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Extra Things

This part is exclusively for those parts of Java that cannot be fitted into anywhere else. This is a safe haven for such pieces of code, but that doesn't change the fact that they can at times be completely unecessary. Nevertheless, they have a right to be documented, and they will be here.

Cursor

Cursor simply sets the cursor you are using to be a default shape, or a custom shape if you so wish. Bear in ming that there will be no pictures here because you don't actually see my cursor. As a result it is completely pointless to look at a button and not be able to see the use. Anyway, you can change a cursor in the following way:

1setCursor(Cursor.getPredefinedCursor(Cursor.WAIT_CURSOR));

Bear in mind that WAIT_CURSOR is not the only cursor form. Oracle are kind enough to supply more predefined ones that that. Here is a list of them (this is not exhaustive, but is close):

Just in case you are worried about it permanently changing your cursor - it only lasts for when your cursor is hovering over the JFrame, so changes back when you mouse out of the frame. It also only lasts while the program is running.

Arrow Buttons

In many games there are buttons with arrows on them that usually signify which direction the game character will move upon pressing. These buttons are also available in Java Swing. To use these you will need to import something we haven't used so far: javax.swing.plaf.basic. It is up to you whether you import the entire library by using .* at the end or just BasicArrowButton itself, but you will need one of them. In my experience, it is always better to import the whole library. Anyway, these buttons are different to normal buttons as in they don't need to be declared and instantiated before adding. You do it all as one. To add a arrow button to an inherited JFrame, you do the following:

1add(new BasicArrowButton(BasicArrowButton.NORTH));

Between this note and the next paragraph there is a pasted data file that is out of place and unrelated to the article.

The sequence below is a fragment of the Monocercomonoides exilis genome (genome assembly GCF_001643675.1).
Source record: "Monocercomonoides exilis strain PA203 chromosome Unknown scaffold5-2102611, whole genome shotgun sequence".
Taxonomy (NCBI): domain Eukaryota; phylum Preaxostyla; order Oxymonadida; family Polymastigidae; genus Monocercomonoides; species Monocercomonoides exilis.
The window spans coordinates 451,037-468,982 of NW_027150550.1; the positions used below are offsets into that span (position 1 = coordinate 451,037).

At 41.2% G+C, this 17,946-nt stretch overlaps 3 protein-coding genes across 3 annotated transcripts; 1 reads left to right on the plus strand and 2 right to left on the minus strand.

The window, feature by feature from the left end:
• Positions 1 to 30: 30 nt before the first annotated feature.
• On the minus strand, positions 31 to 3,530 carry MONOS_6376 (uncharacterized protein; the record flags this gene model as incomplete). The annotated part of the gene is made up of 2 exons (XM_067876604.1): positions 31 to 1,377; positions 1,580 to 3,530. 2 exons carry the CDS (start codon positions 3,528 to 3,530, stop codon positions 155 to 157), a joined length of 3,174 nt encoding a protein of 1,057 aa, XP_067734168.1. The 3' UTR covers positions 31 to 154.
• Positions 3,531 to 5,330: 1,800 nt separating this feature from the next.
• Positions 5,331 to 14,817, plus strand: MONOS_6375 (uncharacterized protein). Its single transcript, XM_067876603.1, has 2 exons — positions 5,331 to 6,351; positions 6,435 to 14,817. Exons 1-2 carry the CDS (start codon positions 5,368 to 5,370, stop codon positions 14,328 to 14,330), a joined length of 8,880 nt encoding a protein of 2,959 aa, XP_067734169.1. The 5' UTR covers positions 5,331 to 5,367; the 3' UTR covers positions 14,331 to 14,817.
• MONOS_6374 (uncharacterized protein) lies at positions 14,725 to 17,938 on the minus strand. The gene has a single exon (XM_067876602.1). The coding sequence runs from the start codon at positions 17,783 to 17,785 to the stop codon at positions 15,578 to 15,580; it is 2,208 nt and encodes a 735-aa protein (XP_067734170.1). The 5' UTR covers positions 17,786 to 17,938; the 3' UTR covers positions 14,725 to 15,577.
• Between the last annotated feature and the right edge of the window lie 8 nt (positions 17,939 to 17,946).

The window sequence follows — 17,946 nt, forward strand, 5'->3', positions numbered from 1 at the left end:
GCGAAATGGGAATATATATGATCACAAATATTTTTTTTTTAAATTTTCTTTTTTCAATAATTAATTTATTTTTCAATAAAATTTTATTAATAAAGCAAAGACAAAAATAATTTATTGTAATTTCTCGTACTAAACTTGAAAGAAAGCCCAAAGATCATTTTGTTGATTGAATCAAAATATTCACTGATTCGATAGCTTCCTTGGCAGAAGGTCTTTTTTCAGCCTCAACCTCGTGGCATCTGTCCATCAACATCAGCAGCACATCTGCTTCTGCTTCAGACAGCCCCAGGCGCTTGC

That is all pretty self-explanatory, but bear in mind that BasicArrowButton.NORTH creates a up-facing arrow, as WEST would create a right-facing one. The next image is an example of all 4 of them used together. I have made these in such a way as to make them look like they would in a game:

Arrow Buttons

JColorChooser

As a first and foremost, I have not mispelled colour in the title, but am using the official syntax for java, which spells colour in that way. Moving on, a JColorChooser is very difficult to explain without the use of an image. Nevertheless I will try, but if you can't visualise what I am, then don't worry as there will be a picture later. A colour chooser is a pre-formatted component that you choose colours from. As for what it looks like, if you've ever used a program with a 'more colours' option, then that will bring up one form or another of colour chooser. You'll recognise it when you see it. To create these you use the following code:

1Color colour = (Color.WHITE);
2colour = JColorChooser.showDialog(null, "A colour chooser!!", colour);

The first line is the declaration and instantiation of a Color, which has been set to white. The second line, the important one, sets colour to be the value of a JColorChooser with the parameters null (which is just there); "A colour chooser!!" (which is the title of the colour chooser) and colour (which is the colour the chooser starts with i.e. white). I would put the second line inside an ActionListener connected to a button, because you can then click the button to bring up the JColorChooser. Now that's explained, here is the elusive JColorChooser:

A colour chooser